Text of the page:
UK’s top court to review government decision allowing arms exports to Israel

Britain’s High Court agrees to hear a legal challenge later this year over continued UK arms exports to Israel during its war against the Hamas terror group in Gaza.

A coalition of legal advocacy groups wants the court to scrutinize the UK government’s decision to keep selling military parts and arms to Israel, despite claims that it is unlawful because they are allegedly used in war crimes.

Britain’s strategic licensing criteria state that weapons should not be exported when there is a clear risk they could be used in violations of international humanitarian law.

The UK government department for business and trade, which authorizes the sales on the advice of the foreign office, is fighting the legal challenge.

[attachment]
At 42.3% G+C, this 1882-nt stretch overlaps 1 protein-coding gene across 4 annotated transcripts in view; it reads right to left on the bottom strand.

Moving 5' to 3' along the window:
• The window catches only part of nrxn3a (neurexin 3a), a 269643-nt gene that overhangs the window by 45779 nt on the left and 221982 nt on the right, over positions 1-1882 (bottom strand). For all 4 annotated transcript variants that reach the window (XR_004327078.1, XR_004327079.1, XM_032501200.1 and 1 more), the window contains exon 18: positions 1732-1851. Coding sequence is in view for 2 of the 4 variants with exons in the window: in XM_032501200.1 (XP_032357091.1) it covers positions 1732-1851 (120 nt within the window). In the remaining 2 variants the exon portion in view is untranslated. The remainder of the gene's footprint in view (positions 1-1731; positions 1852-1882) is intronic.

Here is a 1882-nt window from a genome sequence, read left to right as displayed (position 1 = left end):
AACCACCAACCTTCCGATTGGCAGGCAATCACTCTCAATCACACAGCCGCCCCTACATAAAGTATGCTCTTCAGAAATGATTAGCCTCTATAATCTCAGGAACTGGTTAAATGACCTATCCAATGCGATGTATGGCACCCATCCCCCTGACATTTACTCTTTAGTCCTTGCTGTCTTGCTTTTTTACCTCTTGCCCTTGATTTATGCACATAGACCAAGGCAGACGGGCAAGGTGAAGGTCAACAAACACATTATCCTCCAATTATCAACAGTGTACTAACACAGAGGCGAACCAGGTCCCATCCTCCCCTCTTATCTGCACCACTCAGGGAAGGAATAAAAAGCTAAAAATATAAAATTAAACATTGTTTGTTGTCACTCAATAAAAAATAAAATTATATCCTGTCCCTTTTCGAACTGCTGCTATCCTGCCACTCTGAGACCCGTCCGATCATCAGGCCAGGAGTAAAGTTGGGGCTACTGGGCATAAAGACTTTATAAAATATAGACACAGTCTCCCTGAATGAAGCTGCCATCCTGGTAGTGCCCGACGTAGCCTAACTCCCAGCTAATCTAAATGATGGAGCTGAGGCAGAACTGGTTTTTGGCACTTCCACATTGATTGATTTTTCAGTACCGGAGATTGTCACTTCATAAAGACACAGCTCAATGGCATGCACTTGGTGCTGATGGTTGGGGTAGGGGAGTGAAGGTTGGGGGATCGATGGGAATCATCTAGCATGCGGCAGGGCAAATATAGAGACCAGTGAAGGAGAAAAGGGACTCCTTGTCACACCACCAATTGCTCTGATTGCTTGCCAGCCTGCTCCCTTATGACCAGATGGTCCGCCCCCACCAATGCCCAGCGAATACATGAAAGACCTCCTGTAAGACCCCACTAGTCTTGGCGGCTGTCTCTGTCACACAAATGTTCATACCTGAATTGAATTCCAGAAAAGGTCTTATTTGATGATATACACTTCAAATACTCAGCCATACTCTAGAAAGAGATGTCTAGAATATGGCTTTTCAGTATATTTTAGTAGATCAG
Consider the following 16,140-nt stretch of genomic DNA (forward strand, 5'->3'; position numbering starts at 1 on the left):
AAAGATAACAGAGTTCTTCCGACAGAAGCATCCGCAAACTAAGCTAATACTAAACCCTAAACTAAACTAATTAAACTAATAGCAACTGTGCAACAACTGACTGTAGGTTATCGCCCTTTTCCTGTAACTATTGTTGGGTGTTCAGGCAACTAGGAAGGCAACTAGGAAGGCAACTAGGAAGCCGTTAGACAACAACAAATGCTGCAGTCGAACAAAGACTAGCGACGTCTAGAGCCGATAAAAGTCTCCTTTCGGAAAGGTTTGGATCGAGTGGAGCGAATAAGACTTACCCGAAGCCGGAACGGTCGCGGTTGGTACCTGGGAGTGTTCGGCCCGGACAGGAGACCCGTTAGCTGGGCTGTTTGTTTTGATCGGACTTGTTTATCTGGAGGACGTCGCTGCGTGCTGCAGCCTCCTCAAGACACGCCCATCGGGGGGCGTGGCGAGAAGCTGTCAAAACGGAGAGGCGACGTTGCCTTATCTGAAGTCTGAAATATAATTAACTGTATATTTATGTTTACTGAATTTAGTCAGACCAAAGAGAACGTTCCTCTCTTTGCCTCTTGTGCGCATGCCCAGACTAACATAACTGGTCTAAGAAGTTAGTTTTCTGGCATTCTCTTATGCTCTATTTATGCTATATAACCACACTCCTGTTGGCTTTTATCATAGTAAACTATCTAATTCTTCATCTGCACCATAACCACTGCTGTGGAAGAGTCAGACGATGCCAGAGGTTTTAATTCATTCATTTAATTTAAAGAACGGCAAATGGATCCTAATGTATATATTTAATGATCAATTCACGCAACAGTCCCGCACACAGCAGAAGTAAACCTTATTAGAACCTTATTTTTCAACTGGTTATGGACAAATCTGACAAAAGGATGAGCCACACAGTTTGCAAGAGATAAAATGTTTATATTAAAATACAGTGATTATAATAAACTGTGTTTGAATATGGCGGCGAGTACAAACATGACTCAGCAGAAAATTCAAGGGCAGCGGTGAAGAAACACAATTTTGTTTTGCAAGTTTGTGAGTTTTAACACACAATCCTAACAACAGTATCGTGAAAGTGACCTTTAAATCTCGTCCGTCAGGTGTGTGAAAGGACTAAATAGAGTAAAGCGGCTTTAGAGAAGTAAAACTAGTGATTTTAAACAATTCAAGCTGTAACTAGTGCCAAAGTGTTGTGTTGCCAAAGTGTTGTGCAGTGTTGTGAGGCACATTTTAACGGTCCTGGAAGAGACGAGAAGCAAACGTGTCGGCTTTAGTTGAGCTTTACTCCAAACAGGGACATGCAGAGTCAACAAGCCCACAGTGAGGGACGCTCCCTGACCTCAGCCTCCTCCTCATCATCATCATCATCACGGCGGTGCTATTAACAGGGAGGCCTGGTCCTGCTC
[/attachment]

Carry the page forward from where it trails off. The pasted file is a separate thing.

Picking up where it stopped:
At a court hearing, Judge Jonathan Swift schedules the case for a full hearing in October after various provisional legal matters are resolved over the coming months.

In February, the court had rejected a petition to fast-track the case, which was opposed by government lawyers.

Dearbhla Minogue, senior lawyer at the Global Legal Action Network, which is involved in the case, accused ministers of making the process “as painstakingly slow as possible.”

“Given the urgency of the situation in Gaza, the government should listen to the international legal consensus and halt weapons sales now,” she says.

Britain supplied 42 million pounds ($53 million) of arms to Israel in 2022.

Earlier this month, British Foreign Secretary David Cameron said the UK government’s assessment of Israel’s prosecution of the war in Gaza determined that London can continue exporting arms to Israel.

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